Ok, first thing you will think is that you already answered this question, but i think i will ask it more specifically so that you may focus on the part that confuses and frustrates me. When you stuff lets say two batteries into a flashlight into a series connection, the positive terminal of one of them is immedately touching the negative terminal of the other. It seems to me that this connection of plus and minus terminals (although of two different batteries) creates a short circuit, just like connecting + and - terminals of the SAME battery creates a short circuit and drains all the charge. Yet, this cannot be true because the voltages of batteries add up in series. Whats wrong with my thinking?
- Sretko (age 21)
university of toronto, canada
Actually, this is just the sort of question which many people want to ask.
Think of it this way. The battery is a sort of pump which uses chemical energy to give a push to electrons, pushing them toward the negative terminal. If you connect one negative terminal to the next positive terminal, the second battery will give the electrons a further push in the same direction.
Just putting the ends of two batteries together is insufficient to make a circuit, short or otherwise. In a circuit, current needs to travel around in a loop. You certainly can make a short circuit if you connect a wire (without a light bulb) from the positive end of your two-battery series combination back around to the negative end of the other battery. The voltages of the two batteries add in series, but the wire, since it conducts electricity with little resistance, forces the voltages of the two ends to be the same.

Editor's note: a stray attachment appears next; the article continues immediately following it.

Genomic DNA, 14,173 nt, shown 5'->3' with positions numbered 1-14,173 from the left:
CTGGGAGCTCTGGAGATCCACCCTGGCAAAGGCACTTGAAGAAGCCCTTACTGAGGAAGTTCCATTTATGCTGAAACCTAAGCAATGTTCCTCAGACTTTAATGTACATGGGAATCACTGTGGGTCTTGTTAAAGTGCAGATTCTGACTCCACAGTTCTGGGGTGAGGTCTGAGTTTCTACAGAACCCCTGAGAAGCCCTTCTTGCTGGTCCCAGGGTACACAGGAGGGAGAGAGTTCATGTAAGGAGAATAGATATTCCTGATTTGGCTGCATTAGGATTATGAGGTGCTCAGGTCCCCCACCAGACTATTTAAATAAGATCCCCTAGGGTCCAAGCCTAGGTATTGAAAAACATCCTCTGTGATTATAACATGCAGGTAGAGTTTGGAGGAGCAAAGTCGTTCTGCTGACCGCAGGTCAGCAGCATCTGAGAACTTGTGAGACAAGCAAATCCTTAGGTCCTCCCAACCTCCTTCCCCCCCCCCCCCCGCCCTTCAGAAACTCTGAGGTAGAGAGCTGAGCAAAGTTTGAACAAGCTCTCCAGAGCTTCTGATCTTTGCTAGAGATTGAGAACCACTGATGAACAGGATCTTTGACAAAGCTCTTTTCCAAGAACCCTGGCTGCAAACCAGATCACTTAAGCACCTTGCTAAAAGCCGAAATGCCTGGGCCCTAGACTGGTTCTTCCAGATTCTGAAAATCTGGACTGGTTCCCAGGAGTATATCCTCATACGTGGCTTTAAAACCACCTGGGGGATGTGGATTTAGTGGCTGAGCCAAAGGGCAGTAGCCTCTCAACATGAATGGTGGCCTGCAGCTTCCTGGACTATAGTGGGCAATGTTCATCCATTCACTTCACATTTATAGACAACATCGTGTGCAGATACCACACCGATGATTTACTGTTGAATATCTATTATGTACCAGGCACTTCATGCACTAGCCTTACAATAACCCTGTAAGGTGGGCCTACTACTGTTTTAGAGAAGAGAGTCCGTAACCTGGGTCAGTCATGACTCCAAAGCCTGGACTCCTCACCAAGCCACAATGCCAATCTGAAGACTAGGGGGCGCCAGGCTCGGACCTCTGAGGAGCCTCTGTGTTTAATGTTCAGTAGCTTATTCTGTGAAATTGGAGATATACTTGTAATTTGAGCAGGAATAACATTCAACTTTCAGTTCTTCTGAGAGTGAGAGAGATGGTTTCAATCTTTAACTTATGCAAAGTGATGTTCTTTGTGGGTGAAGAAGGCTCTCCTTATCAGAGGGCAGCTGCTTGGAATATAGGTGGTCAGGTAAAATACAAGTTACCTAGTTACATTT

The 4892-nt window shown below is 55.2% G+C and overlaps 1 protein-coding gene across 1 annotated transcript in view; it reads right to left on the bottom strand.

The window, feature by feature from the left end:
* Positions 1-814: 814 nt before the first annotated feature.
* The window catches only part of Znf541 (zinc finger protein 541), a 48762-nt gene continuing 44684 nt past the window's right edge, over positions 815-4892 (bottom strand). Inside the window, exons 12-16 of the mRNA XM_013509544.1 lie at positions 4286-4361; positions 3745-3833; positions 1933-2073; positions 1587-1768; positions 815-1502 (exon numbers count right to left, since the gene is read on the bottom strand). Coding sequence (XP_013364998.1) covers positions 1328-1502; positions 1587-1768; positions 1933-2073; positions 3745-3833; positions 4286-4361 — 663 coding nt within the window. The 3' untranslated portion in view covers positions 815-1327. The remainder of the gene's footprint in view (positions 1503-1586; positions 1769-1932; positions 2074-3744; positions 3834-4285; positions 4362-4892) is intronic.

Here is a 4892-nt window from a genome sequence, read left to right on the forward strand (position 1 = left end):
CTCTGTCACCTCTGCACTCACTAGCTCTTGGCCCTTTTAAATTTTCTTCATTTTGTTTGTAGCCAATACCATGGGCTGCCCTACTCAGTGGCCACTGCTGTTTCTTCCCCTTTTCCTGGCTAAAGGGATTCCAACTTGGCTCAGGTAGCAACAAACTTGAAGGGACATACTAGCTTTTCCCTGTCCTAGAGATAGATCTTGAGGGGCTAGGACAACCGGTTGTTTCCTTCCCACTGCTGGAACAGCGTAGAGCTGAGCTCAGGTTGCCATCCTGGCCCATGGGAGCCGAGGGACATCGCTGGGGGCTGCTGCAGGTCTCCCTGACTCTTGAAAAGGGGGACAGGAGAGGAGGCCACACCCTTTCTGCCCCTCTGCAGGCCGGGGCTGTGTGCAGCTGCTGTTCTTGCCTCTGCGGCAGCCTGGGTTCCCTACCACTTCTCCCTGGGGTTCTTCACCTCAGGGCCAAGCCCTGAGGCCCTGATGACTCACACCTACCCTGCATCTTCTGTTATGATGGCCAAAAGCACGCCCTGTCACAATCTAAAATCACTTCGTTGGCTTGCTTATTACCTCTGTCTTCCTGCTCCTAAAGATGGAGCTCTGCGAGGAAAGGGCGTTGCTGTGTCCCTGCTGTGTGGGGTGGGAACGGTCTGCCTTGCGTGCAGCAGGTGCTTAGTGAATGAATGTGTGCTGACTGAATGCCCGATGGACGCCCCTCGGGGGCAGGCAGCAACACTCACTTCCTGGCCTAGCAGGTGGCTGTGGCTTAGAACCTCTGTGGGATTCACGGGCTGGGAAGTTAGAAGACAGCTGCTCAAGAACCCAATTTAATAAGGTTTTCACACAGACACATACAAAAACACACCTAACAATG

(republished on 07/13/06)
Recently you answered a question of a reader titled: Series Batteries. If you dont mind, I add the following:
The chemical interaction in a bettery creates an electric field, which results in sucking electrons from the positive end and pushing out electrons to the negative end.
These battery ends are made of small metals; they can give or recieve only so much electrons (known as "electron affinity"). Hence, the chemical reaction comes to a halt -- this is similar to a person sucking or blwoing air from/into a bottle which comes to a halt after a certain time, depending on the size of the bottle and the strength of the person.
When you connect the battery ends to a capacitor, the plates of the capacitor provide additional pieces of metal from/to which the battery extracts/pushes more electrons -- hence the electron current flows a while and, when the capacity (the elctron affinity) of the capcitor is reached, comes to a stop. This is one way of creating a current -- by increasing the capacity.
Another way is by increasing the electric field. This happens -- as the reader had mentioned -- when you connect two batteries in a series, which causes stronger electric field (stronger sucking and pushing force) to suck/push more electrons from/to the FAR ends of the pair of batteries.
In both of these methods the circuit is not complete -- the far ends are not connected. And, as explained above, the current comes to an end.
A third way, is to connect the ends (i.e., to complete the circuit) through a wire or a resitance such as a light bulb. Now, the sucking from the positive end continues through the wire until it reaches the negative end -- which is glad to give away electrons which were pushed into it. The negative end is re-supplied electrons by the chemical interaction inside the battery which, in turn, receives electrons from the positive end.
This symbiotic trade of electrons between the positve and the negative ends, made possible through the channel of wire, continues until all the chemicals in the battery have reacted themselves into inert salts, which we call: dead battery.
Hence, (the ends of) a live battery, is in a meta-stable balance: it is waiting for an opportunity for converting its (chemical) potential energy into heat energy -- the law of entropy.